County Board Approves Property Change
The Moore County Board of Commissioners approved the transfer of property deeded to the airport authority to the county during Tuesday night's regularly scheduled meeting of the board.
Prior to the vote tempers flared, and board Chairman Larry Caddell had to use his gavel to maintain order.
The matter involved 22 acres at the Moore County Airport. Airport representatives were willing to transfer ownership to the county, said airport attorney Tom Van Camp, provided two legal requirements were maintained if the motion was approved.
County Attorney Misty Leland outlined those conditions in a letter to members of the board.
"The airport and county must (continue to) adhere to SB 942 (the bill that created the Moore County Airport Authority in 1993) and the language in the grants since the county signed the grants on behalf of the airport," Leland said. "I have previously made these points to the airport attorneys in an effort to negotiate the restrictions out of the deeds in the best interest of the county, however Tom Van Camp stated that the language must stay in the deeds to protect the airport. I was informed that the board of commissioners could either accept the deeds with the restrictions or there would be no land transferred."
But Commissioner Tim Lea took issue with his interpretation of the wording in the motion that suggested the county would have to seek the airport authority's permission in making future decisions about the property.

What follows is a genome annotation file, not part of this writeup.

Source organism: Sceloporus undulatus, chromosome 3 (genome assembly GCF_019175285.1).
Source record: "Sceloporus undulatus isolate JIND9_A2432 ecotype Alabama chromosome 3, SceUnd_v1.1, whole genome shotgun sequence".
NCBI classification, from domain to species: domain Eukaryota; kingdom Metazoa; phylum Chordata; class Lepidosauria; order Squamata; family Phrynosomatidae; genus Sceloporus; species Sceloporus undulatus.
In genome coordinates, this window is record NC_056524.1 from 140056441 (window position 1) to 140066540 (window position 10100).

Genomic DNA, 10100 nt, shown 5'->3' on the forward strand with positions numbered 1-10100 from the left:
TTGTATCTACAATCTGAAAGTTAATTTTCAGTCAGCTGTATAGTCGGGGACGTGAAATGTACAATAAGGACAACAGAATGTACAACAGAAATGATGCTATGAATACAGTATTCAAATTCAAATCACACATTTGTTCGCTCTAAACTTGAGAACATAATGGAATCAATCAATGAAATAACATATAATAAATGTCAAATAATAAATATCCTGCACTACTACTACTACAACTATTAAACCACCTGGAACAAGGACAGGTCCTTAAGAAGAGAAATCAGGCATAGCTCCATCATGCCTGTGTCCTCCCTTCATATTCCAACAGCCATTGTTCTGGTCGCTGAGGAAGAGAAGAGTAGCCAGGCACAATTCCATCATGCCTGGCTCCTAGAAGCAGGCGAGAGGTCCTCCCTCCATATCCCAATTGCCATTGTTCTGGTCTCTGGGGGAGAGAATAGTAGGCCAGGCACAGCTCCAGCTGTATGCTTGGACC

"Why should the board, the elected officials representing the taxpayers, have to ask permission when the taxpayers gave us the right to make those decisions?" Lea said. "If you take out the language that says the airport authority will have to approve our actions then I will vote in favor of the motion right now."
But Van Camp said that right had been given away by the board when the Senate bill was created.
"You delegated that right to the airport authority because the county was not interested in the nuances of running an airport," Van Camp said. "Your real issue with control of the land is not with the airport authority, but with the FAA."
Lea suggested that if the issue was not with the airport authority, then Van Camp should have the wording removed.
"What concerns me is that you are defending it," Lea said. "If it's not a problem, then take it out."
Van Camp called the discussion a "nonissue."
"This is silly," he said. "You should be thankful we are deeding the land back to you."
Caddell then called for order, rapidly tapping the gavel to restrain the heated discussion.
After further discussion the board voted unanimously to accept the property.
In other action, the board unanimously approved a resolution to dedicate the new public safety center in the name of deputy sheriff Rick Rhyne, who died in the line of duty in 2011.
Sheriff Lane Carter made the request before the board.
"Richard "Rick" Lee Rhyne served the people of Moore County as an officer of the law for 37 years. (He) joined the Moore County Sheriff's Office in 2007 and was killed in the line of duty on Dec. 8, 2011, the first sheriff (in the county) killed in the line of duty."
The motion to adopt the resolution was passed unanimously.
"The last time I saw Rick he was smiling while he was giving directions to someone," Caddell said, his voice cracking with emotion. "He was a good friend to me and to many others in this room."
For more on the meeting, see Friday's edition of The Pilot.
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